Feeds

Linux distros lead jumps from Sun

Incomplete strategy

Intelligent flash storage arrays

Sun Microsystems has lost a key individual responsible for getting its aspiring open-source software included in leading Linux distributions.

Barton George has quit Sun after 13 years, hard on the heels of having helped secure the inclusion of an open-source friendly version of Sun's Java Development Kit (JDK) - OpenJDK - with major GNU/Linux distros.

Barton George

George: a different blend of Java

OpenJDK is now included in Fedora 9, Ubuntu 8.04LTS, OpenSUSE 11, and Debian's forthcoming Lenny and is available in Red Hat Enterprise Linux 5 and CentOS 5. In earlier work, Sun's open-source NetBeans development environment was added to versions of Ubuntu.

Having open-source-friendly versions of Java and Sun's middleware ship with Linux has been a major plank in Sun's software strategy for the last few years. The company wants Java and its middleware to piggyback with Linux, to support the market, and ultimately to be able to charge for services related to its software down the line.

As group manager for Sun's GNU/Linux strategy, George liaised with individuals on the distros and co-ordinated Sun’s internal engineering work packaging the company’s NetBeans, Glassfish, and JavaDB in addition to OpenJDK with distros.

George, who set up Sun's manufacturing operations in Brazil soon after joining, has left the company to become senior director of marketing at business-process management specialist Lombardi Software.

George told The Reg he liked Lombardi's smaller company culture and the fact it's based in the town where he lives, Austin, Texas. His departure comes, though, as Sun lays off between 1,500 and 2,500 employees.

Sun told us vice president of developer and community marketing - and Debian founder - Ian Murdock is taking over the relationships George managed. A Sun spokeswoman described Sun's relationships with the Linux community as "a major priority". ®

Top 5 reasons to deploy VMware with Tegile

More from The Register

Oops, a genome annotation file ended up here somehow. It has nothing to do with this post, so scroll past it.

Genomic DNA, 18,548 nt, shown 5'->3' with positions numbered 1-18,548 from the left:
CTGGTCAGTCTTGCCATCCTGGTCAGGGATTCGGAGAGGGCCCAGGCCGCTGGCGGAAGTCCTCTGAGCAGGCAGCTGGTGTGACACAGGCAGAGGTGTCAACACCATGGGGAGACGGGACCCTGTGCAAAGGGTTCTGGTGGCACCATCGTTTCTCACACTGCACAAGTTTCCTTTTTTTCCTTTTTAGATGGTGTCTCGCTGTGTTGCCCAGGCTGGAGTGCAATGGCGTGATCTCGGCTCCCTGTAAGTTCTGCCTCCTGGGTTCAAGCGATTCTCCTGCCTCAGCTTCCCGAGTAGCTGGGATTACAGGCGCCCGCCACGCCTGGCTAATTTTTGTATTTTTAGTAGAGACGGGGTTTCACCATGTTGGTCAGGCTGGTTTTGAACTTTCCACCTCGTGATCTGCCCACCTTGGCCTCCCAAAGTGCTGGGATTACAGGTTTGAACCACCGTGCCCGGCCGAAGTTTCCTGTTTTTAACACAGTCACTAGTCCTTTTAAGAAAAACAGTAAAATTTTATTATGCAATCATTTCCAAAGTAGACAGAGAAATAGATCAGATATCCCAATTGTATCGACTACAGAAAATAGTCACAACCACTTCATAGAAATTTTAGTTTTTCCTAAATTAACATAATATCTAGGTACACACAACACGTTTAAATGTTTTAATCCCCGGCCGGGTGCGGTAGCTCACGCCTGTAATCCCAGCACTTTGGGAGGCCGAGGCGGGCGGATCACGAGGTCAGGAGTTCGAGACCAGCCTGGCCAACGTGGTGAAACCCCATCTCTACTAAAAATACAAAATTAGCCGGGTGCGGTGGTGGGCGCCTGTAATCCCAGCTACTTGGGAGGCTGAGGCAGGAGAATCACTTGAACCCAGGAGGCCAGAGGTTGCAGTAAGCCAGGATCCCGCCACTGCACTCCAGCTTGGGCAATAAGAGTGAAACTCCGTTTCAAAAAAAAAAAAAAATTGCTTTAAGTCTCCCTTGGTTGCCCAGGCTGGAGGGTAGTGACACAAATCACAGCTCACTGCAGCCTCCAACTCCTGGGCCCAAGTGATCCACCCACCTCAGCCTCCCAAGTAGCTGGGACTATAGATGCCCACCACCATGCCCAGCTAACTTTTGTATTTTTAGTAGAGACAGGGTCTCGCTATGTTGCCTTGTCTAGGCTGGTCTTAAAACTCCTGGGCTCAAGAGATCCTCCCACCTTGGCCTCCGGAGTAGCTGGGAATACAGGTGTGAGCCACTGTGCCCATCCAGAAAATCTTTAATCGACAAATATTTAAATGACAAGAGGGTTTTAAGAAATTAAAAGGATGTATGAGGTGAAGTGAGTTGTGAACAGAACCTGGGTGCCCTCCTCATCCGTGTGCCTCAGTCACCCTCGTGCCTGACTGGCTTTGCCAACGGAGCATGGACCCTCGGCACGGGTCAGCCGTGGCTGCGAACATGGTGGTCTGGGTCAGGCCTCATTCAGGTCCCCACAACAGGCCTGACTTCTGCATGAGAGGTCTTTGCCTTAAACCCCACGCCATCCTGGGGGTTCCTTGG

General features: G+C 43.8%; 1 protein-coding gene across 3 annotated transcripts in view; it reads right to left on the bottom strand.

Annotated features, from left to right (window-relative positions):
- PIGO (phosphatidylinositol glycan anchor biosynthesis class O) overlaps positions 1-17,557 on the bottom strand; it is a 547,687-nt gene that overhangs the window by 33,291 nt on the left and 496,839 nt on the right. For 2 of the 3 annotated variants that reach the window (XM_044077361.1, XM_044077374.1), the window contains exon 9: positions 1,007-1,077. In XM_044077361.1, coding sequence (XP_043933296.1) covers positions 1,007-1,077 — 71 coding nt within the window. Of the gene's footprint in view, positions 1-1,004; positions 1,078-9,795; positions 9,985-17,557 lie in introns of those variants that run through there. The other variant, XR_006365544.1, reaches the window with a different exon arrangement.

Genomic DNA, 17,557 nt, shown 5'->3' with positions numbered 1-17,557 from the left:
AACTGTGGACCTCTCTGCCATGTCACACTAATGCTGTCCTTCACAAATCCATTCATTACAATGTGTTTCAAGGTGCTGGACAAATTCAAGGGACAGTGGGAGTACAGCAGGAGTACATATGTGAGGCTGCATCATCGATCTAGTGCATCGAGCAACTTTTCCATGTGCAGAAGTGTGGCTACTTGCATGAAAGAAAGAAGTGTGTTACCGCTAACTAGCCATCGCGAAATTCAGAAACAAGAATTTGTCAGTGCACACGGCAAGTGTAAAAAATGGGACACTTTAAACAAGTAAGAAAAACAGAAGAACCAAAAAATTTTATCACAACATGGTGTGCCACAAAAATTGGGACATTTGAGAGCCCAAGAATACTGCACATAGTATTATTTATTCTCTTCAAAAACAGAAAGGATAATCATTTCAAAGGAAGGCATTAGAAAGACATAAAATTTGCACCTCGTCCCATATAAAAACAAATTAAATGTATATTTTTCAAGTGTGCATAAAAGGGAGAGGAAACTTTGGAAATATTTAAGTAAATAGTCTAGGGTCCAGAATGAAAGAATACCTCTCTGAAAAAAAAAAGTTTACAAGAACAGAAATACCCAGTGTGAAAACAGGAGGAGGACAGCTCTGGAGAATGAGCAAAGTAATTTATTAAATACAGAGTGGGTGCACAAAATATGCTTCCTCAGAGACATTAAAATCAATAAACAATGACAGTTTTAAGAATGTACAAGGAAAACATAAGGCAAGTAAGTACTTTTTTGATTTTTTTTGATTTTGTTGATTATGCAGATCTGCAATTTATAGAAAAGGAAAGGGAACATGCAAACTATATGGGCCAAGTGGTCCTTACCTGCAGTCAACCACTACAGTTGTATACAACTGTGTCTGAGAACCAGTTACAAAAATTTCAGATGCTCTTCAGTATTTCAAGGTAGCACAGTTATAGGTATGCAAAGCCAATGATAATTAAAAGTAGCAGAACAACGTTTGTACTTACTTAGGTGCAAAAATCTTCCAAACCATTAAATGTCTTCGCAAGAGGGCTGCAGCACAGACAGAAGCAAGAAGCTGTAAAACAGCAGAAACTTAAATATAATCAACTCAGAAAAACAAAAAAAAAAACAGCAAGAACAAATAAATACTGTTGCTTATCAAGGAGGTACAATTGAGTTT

next story
UNIX greybeards threaten Debian fork over systemd plan
'Veteran Unix Admins' fear desktop emphasis is betraying open source
Netscape Navigator - the browser that started it all - turns 20
It was 20 years ago today, Marc Andreeesen taught the band to play
Sign off my IT project or I’ll PHONE your MUM
Honestly, it’s a piece of piss
Return of the Jedi – Apache reclaims web server crown
.london, .hamburg and .公司 - that's .com in Chinese - storm the web server charts
Chrome 38's new HTML tag support makes fatties FIT and SKINNIER
First browser to protect networks' bandwith using official spec
Admins! Never mind POODLE, there're NEW OpenSSL bugs to splat
Four new patches for open-source crypto libraries
Torvalds CONFESSES: 'I'm pretty good at alienating devs'
Admits to 'a metric ****load' of mistakes during work with Linux collaborators
prev story

Whitepapers

Forging a new future with identity relationship management
Learn about ForgeRock's next generation IRM platform and how it is designed to empower CEOS's and enterprises to engage with consumers.
Cloud and hybrid-cloud data protection for VMware
Learn how quick and easy it is to configure backups and perform restores for VMware environments.
Three 1TB solid state scorchers up for grabs
Big SSDs can be expensive but think big and think free because you could be the lucky winner of one of three 1TB Samsung SSD 840 EVO drives that we’re giving away worth over £300 apiece.
Reg Reader Research: SaaS based Email and Office Productivity Tools
Read this Reg reader report which provides advice and guidance for SMBs towards the use of SaaS based email and Office productivity tools.
Security for virtualized datacentres
Legacy security solutions are inefficient due to the architectural differences between physical and virtual environments.